Defendants Esler, Bishop and Gipson, who are firemen and the fire chief of the Saginaw Fire Department, respectively, were also correctly not liable under Sec. 1983. In Jackson v. City of Joliet, 715 F.2d 1200 (7th Cir. 1983), cert. denied, 465 U.S. 1049 (1984), the court held that mere failure to rescue is not actionable under Sec. 1983 just because the defendant is a public officer whose official duties include aiding people in distress. However, the court further stated that such acts by defendants would be actionable under Sec. 1983 if they constituted deliberate discrimination particularly against a vulnerable minority. Id. at 1202-1203.

Plaintiff's second claim is that the district court abused its discretion in denying his motion to amend the complaint. Federal Rule of Civil Procedure 15(a) provides that a party must seek leave of the court to amend his pleadings after a responsive pleading has been filed. Leave to amend must be freely given. Federal Rule of Civil Procedure 15(a); see Foman v. Davis, 371 U.S. 178 (1962). Leave should be granted unless there is some apparent or declared reason not to allow the amendment. Marx v. Centran Corp., 747 F.2d 1536 (6th Cir. 1984), cert. denied, --- U.S. ----, 105 S. Ct. 2656 (1985). Some factors to be considered in evaluating a motion to amend are undue delay, prejudice to opposition parties and futility of the amendment. Cranberg v. Consumers Union of United States, Inc., 756 F.2d 382 (5th Cir.), cert. denied, --- U.S. ----, 106 S. Ct. 148 (1985); Adams v. Gould, Inc., 739 F.2d 858 (3d Cir. 1984), cert. denied, --- U.S. ----, 105 S. Ct. 806 (1985). The standard of review is abuse of discretion. Marx v. Centran Corp., supra.

In the case at bar the district court reviewed plaintiff's proposed amendments to the complaint (Att. 6, p. 10). The court decided that the amendment would not serve the ends of justice particularly since there were no allegations that the present conditions were equally dangerous as plaintiff's experience or that there was any likelihood of repetition. In addition the court correctly found that the proposed amended complaint did not correct the defects of the original complaint, in that neither stated a claim under 42 U.S.C. § 1983 for which relief can be granted. Therefore, the district court did not abuse its discretion in denying plaintiff's motion to amend the original complaint since the amendment would have been futile. Cranberg v. Consumers Union of the United States, Inc., supra.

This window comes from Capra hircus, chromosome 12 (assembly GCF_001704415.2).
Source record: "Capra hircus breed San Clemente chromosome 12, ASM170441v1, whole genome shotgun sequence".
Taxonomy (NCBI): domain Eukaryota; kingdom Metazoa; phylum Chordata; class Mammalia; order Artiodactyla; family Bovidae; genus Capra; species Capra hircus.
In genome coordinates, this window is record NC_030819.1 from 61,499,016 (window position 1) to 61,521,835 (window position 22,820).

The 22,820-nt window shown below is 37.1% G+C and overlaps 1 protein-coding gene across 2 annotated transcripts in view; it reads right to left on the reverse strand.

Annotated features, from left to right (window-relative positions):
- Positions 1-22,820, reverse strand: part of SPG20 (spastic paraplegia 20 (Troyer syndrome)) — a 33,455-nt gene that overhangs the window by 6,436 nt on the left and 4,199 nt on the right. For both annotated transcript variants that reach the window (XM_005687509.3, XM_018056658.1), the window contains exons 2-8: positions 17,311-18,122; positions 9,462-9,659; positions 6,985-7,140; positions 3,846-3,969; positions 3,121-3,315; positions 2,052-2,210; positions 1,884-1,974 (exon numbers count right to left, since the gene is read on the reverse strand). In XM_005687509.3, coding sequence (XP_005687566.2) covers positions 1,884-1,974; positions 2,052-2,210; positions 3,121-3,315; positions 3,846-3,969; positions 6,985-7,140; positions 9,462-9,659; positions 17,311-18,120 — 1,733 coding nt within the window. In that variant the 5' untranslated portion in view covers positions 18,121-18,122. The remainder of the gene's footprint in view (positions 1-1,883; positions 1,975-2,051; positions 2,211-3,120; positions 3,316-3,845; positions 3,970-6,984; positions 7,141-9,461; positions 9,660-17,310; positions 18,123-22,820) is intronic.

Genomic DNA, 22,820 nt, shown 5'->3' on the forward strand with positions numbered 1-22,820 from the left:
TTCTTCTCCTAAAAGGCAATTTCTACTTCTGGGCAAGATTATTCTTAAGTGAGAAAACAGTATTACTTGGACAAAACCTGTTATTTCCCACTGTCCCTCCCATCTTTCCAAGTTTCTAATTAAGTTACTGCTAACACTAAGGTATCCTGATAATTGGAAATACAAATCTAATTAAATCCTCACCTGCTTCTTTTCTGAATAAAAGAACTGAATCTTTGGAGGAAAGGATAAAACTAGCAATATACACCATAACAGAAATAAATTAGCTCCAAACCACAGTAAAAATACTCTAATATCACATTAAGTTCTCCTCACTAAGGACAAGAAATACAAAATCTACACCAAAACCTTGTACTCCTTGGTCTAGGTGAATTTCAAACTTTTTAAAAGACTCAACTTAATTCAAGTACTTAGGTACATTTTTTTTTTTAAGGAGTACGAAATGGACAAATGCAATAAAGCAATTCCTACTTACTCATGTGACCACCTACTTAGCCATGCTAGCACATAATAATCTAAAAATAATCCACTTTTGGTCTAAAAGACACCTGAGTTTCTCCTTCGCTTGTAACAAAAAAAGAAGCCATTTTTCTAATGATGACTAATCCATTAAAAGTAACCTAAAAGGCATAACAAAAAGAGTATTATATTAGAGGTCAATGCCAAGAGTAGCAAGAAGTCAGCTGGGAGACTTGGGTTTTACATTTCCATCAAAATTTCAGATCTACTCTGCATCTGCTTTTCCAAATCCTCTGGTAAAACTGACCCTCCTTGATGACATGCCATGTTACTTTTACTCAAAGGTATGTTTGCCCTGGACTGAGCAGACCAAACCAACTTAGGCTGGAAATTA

Plaintiff's third and final claim is that the court erred in denying his motion for class certification with him as the class representative because of his pro se status. The prerequisites to maintenance of a class action are that the class is so numerous that joiner of all members is impracticable, there are common questions of law or fact, the representative party's claims or defenses are typical of the class claims or defenses, and the representative party will fairly and adequately protect the class interests. The scope of review for a class certification decision is abuse of discretion. Patterson v. General Motors Corp., 631 F.2d 476 (7th Cir. 1980), cert. denied, 451 U.S. 914 (1981). Courts have held that pro se prisoners are not adequate class representatives able to fairly represent the class. See Oxendine v. Williams, 509 F.2d 1405 (4th Cir. 1975); Hummer v. Dalton, 657 F.2d 621 (4th Cir. 1981); Ethnic Awareness Organization v. Gagnon, 568 F. Supp. 1186 (E.D. Wis. 1983); Inmates, Washington County Jail v. England, 516 F. Supp. 132 (E.D. Tenn. 1980), affirmed, 659 F.2d 1081 (6th Cir. 1981).

Accordingly, the district court did not abuse its discretion in denying class certification of this case.

For these reasons, it is ORDERED that the district court's judgment be affirmed. Sixth Circuit Rule 9(d) (3).